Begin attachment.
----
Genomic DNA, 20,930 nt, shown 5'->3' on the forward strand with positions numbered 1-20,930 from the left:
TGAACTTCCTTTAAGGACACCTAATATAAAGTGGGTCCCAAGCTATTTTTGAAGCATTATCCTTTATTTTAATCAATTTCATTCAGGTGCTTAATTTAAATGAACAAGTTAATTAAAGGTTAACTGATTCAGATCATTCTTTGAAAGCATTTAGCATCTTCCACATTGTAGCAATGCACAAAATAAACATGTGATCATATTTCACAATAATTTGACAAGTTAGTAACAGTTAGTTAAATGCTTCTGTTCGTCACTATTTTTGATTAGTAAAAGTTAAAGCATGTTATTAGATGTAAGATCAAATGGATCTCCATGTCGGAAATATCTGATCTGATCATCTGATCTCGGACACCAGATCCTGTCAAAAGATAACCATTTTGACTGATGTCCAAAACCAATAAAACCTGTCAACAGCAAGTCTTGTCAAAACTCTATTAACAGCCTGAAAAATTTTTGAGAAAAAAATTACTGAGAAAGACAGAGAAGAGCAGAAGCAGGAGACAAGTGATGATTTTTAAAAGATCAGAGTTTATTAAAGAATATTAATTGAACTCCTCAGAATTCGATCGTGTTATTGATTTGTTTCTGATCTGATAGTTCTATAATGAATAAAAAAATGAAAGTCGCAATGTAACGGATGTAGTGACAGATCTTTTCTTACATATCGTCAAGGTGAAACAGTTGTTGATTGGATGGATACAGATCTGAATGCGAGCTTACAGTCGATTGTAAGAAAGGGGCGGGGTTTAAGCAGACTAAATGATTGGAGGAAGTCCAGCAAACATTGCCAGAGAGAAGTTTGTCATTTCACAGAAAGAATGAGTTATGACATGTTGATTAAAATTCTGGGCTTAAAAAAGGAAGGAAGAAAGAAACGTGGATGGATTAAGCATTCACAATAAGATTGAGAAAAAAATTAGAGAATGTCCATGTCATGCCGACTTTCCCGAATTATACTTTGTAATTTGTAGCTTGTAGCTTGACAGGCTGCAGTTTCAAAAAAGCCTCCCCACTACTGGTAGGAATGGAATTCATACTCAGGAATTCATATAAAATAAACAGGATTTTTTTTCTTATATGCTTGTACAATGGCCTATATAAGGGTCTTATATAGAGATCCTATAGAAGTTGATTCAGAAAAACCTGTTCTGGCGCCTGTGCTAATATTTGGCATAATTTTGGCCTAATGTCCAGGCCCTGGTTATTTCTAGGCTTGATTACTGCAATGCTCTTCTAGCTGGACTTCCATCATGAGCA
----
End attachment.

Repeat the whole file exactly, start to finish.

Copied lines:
Genomic DNA, 20,930 nt, shown 5'->3' on the forward strand with positions numbered 1-20,930 from the left:
TGAACTTCCTTTAAGGACACCTAATATAAAGTGGGTCCCAAGCTATTTTTGAAGCATTATCCTTTATTTTAATCAATTTCATTCAGGTGCTTAATTTAAATGAACAAGTTAATTAAAGGTTAACTGATTCAGATCATTCTTTGAAAGCATTTAGCATCTTCCACATTGTAGCAATGCACAAAATAAACATGTGATCATATTTCACAATAATTTGACAAGTTAGTAACAGTTAGTTAAATGCTTCTGTTCGTCACTATTTTTGATTAGTAAAAGTTAAAGCATGTTATTAGATGTAAGATCAAATGGATCTCCATGTCGGAAATATCTGATCTGATCATCTGATCTCGGACACCAGATCCTGTCAAAAGATAACCATTTTGACTGATGTCCAAAACCAATAAAACCTGTCAACAGCAAGTCTTGTCAAAACTCTATTAACAGCCTGAAAAATTTTTGAGAAAAAAATTACTGAGAAAGACAGAGAAGAGCAGAAGCAGGAGACAAGTGATGATTTTTAAAAGATCAGAGTTTATTAAAGAATATTAATTGAACTCCTCAGAATTCGATCGTGTTATTGATTTGTTTCTGATCTGATAGTTCTATAATGAATAAAAAAATGAAAGTCGCAATGTAACGGATGTAGTGACAGATCTTTTCTTACATATCGTCAAGGTGAAACAGTTGTTGATTGGATGGATACAGATCTGAATGCGAGCTTACAGTCGATTGTAAGAAAGGGGCGGGGTTTAAGCAGACTAAATGATTGGAGGAAGTCCAGCAAACATTGCCAGAGAGAAGTTTGTCATTTCACAGAAAGAATGAGTTATGACATGTTGATTAAAATTCTGGGCTTAAAAAAGGAAGGAAGAAAGAAACGTGGATGGATTAAGCATTCACAATAAGATTGAGAAAAAAATTAGAGAATGTCCATGTCATGCCGACTTTCCCGAATTATACTTTGTAATTTGTAGCTTGTAGCTTGACAGGCTGCAGTTTCAAAAAAGCCTCCCCACTACTGGTAGGAATGGAATTCATACTCAGGAATTCATATAAAATAAACAGGATTTTTTTTCTTATATGCTTGTACAATGGCCTATATAAGGGTCTTATATAGAGATCCTATAGAAGTTGATTCAGAAAAACCTGTTCTGGCGCCTGTGCTAATATTTGGCATAATTTTGGCCTAATGTCCAGGCCCTGGTTATTTCTAGGCTTGATTACTGCAATGCTCTTCTAGCTGGACTTCCATCATGAGCA